In the literature of the movement, seeing children as advertisements for the faith is just a forerunner to other metaphors that stress the utility of offspring, as movement leaders envision shaping the world through an exponentially growing line of descendents. The name of the movement, Quiverfull, is taken from Psalm 127, the scriptural cornerstone of the movement, which reads: “Like arrows in the hand of a warrior, so are the children of one’s youth. Blessed is the man whose quiver is full of them.” Following this, the language of children as arrows in a warrior’s quiver, tools of battle to be used against others, is rampant. “Children are our ammunition in the spiritual realm to whip the enemy!” adds one Quiverfull advocate, Rachel Scott, in her movement book, Birthing God’s Mighty Warriors.

While the militaristic language of weaponry describes “spiritual war” and not physical violence, what remains troubling is the reinforcement this language gives to children’s position in this movement: implements of war, valuable – and surely deeply loved by their parents – but nonetheless designed for sacrifice on the altar of their parents’ vision.

Among yet more extreme believers, such as the pro-patriarchy homeschooling ministry Vision Forum, some movement leaders urge followers to develop a “200-year plan,” to chart out generations of children, grandchildren and great-grandchildren for centuries to come, along with tasks they want those descendents to fulfill to glorify the family name. “If the Christian Church had not listened to the humanistic lies of the enemy and limited their families,” writes Vision Forum founder Doug Phillips in an introduction to the movement book Be Fruitful and Multiply, “the army of God would be more powerful in this hour. The enemy’s camp would be trembling.”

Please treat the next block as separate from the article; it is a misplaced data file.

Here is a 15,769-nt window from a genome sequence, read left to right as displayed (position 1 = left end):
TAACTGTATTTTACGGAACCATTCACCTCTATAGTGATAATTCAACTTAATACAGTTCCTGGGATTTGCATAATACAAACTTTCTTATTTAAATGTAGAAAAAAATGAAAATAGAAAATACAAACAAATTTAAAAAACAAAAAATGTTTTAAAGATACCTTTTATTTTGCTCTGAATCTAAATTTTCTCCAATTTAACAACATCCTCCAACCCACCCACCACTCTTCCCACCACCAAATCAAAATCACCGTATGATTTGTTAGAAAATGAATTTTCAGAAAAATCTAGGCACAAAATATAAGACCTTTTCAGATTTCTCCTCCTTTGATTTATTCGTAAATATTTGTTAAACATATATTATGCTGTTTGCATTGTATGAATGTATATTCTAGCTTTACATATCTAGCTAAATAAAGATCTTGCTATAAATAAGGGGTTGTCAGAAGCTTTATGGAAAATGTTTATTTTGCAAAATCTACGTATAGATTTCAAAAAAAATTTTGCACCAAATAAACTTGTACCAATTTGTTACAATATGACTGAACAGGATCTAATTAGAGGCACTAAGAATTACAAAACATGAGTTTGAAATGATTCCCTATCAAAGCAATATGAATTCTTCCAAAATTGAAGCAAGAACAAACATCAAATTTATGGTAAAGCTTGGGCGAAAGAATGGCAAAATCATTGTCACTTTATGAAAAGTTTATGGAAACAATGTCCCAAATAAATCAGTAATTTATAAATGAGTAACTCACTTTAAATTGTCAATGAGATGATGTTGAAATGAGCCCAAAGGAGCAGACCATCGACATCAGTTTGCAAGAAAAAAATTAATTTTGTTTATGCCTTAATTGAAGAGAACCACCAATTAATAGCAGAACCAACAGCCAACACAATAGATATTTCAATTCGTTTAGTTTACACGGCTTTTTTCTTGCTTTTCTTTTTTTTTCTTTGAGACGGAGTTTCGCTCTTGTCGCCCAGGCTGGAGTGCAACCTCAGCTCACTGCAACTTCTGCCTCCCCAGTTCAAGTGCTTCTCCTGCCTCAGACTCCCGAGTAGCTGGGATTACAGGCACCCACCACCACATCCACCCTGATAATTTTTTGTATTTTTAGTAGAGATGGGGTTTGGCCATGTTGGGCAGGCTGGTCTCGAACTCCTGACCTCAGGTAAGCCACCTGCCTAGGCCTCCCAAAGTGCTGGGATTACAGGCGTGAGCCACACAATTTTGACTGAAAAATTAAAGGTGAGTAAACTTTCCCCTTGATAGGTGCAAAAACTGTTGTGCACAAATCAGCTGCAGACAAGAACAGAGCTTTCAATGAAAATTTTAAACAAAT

Some movement leaders urge followers to develop a “200-year plan.” It’s absurd, on one hand, to believe that two hundred years’ worth of heirs will follow an ancestor’s goals so closely, but it’s also a logical extension of the “demography is destiny” argument that Quiverfull relies upon: that through the sheer number of their offspring they will be able to enact their will upon the culture around them.

The problem with the Quiverfull movement isn’t so much the threat that the bombastic calls of its leaders for demographic dominion will come true, rendering America the reconstructed Puritan colony that the far right imagines. Rather, it’s the enforcement of a stringent chain of command on all of its adherents, but especially its women, in the name of such a plan, so that women are told to sacrifice their bodies and individual desires as an offering to God. Many Quiverfull mothers follow the example of leaders calling for such self-sacrifice but, without the wealth and high-profile the Duggar family enjoys, life on the path to number eighteen is far different for them. This isn’t the stuff of reality TV, but it is the reality of what underlies this movement.

Article Posted 9 years Ago

Videos You May Like